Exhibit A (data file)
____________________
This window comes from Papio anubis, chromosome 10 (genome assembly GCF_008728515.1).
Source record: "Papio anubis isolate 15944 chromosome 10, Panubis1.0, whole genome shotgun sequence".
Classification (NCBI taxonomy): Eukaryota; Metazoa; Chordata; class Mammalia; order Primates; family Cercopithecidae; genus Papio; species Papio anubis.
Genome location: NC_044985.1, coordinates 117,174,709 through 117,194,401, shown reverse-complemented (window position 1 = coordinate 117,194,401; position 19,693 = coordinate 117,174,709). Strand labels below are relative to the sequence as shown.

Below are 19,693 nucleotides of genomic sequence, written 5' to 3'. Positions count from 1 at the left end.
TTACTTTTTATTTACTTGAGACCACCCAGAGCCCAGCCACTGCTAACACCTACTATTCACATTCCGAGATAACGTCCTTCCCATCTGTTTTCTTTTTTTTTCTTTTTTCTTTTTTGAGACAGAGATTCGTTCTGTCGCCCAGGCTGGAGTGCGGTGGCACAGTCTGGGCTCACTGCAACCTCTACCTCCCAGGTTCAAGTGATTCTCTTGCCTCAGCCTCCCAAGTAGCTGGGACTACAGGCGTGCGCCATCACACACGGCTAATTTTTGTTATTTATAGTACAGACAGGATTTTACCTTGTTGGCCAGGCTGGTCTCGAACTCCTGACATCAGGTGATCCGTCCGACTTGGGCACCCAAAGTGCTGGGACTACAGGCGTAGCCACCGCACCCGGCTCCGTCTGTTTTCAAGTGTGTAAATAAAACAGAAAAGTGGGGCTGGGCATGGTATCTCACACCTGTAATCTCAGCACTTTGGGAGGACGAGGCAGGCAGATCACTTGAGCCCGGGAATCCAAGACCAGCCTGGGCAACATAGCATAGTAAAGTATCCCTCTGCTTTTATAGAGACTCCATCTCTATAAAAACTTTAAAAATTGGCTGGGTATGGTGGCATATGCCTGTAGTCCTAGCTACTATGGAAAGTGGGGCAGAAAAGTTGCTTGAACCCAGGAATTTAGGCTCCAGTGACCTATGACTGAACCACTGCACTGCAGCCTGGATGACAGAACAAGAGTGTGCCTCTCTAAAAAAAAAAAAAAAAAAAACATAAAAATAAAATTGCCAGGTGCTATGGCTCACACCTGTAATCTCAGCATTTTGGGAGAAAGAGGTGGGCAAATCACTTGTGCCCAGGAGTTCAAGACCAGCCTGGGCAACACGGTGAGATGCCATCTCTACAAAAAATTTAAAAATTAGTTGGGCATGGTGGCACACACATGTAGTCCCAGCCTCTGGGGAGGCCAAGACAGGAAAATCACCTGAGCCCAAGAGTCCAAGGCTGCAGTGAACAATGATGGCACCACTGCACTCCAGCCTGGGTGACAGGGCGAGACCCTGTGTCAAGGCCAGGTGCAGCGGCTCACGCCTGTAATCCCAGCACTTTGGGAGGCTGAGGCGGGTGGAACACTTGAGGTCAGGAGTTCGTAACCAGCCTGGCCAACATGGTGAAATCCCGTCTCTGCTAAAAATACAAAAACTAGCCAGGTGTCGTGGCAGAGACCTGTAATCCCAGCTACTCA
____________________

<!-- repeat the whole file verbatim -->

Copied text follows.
This window comes from Papio anubis, chromosome 10 (genome assembly GCF_008728515.1).
Source record: "Papio anubis isolate 15944 chromosome 10, Panubis1.0, whole genome shotgun sequence".
Classification (NCBI taxonomy): Eukaryota; Metazoa; Chordata; class Mammalia; order Primates; family Cercopithecidae; genus Papio; species Papio anubis.
Genome location: NC_044985.1, coordinates 117,174,709 through 117,194,401, shown reverse-complemented (window position 1 = coordinate 117,194,401; position 19,693 = coordinate 117,174,709). Strand labels below are relative to the sequence as shown.

Below are 19,693 nucleotides of genomic sequence, written 5' to 3'. Positions count from 1 at the left end.
TTACTTTTTATTTACTTGAGACCACCCAGAGCCCAGCCACTGCTAACACCTACTATTCACATTCCGAGATAACGTCCTTCCCATCTGTTTTCTTTTTTTTTCTTTTTTCTTTTTTGAGACAGAGATTCGTTCTGTCGCCCAGGCTGGAGTGCGGTGGCACAGTCTGGGCTCACTGCAACCTCTACCTCCCAGGTTCAAGTGATTCTCTTGCCTCAGCCTCCCAAGTAGCTGGGACTACAGGCGTGCGCCATCACACACGGCTAATTTTTGTTATTTATAGTACAGACAGGATTTTACCTTGTTGGCCAGGCTGGTCTCGAACTCCTGACATCAGGTGATCCGTCCGACTTGGGCACCCAAAGTGCTGGGACTACAGGCGTAGCCACCGCACCCGGCTCCGTCTGTTTTCAAGTGTGTAAATAAAACAGAAAAGTGGGGCTGGGCATGGTATCTCACACCTGTAATCTCAGCACTTTGGGAGGACGAGGCAGGCAGATCACTTGAGCCCGGGAATCCAAGACCAGCCTGGGCAACATAGCATAGTAAAGTATCCCTCTGCTTTTATAGAGACTCCATCTCTATAAAAACTTTAAAAATTGGCTGGGTATGGTGGCATATGCCTGTAGTCCTAGCTACTATGGAAAGTGGGGCAGAAAAGTTGCTTGAACCCAGGAATTTAGGCTCCAGTGACCTATGACTGAACCACTGCACTGCAGCCTGGATGACAGAACAAGAGTGTGCCTCTCTAAAAAAAAAAAAAAAAAAAACATAAAAATAAAATTGCCAGGTGCTATGGCTCACACCTGTAATCTCAGCATTTTGGGAGAAAGAGGTGGGCAAATCACTTGTGCCCAGGAGTTCAAGACCAGCCTGGGCAACACGGTGAGATGCCATCTCTACAAAAAATTTAAAAATTAGTTGGGCATGGTGGCACACACATGTAGTCCCAGCCTCTGGGGAGGCCAAGACAGGAAAATCACCTGAGCCCAAGAGTCCAAGGCTGCAGTGAACAATGATGGCACCACTGCACTCCAGCCTGGGTGACAGGGCGAGACCCTGTGTCAAGGCCAGGTGCAGCGGCTCACGCCTGTAATCCCAGCACTTTGGGAGGCTGAGGCGGGTGGAACACTTGAGGTCAGGAGTTCGTAACCAGCCTGGCCAACATGGTGAAATCCCGTCTCTGCTAAAAATACAAAAACTAGCCAGGTGTCGTGGCAGAGACCTGTAATCCCAGCTACTCA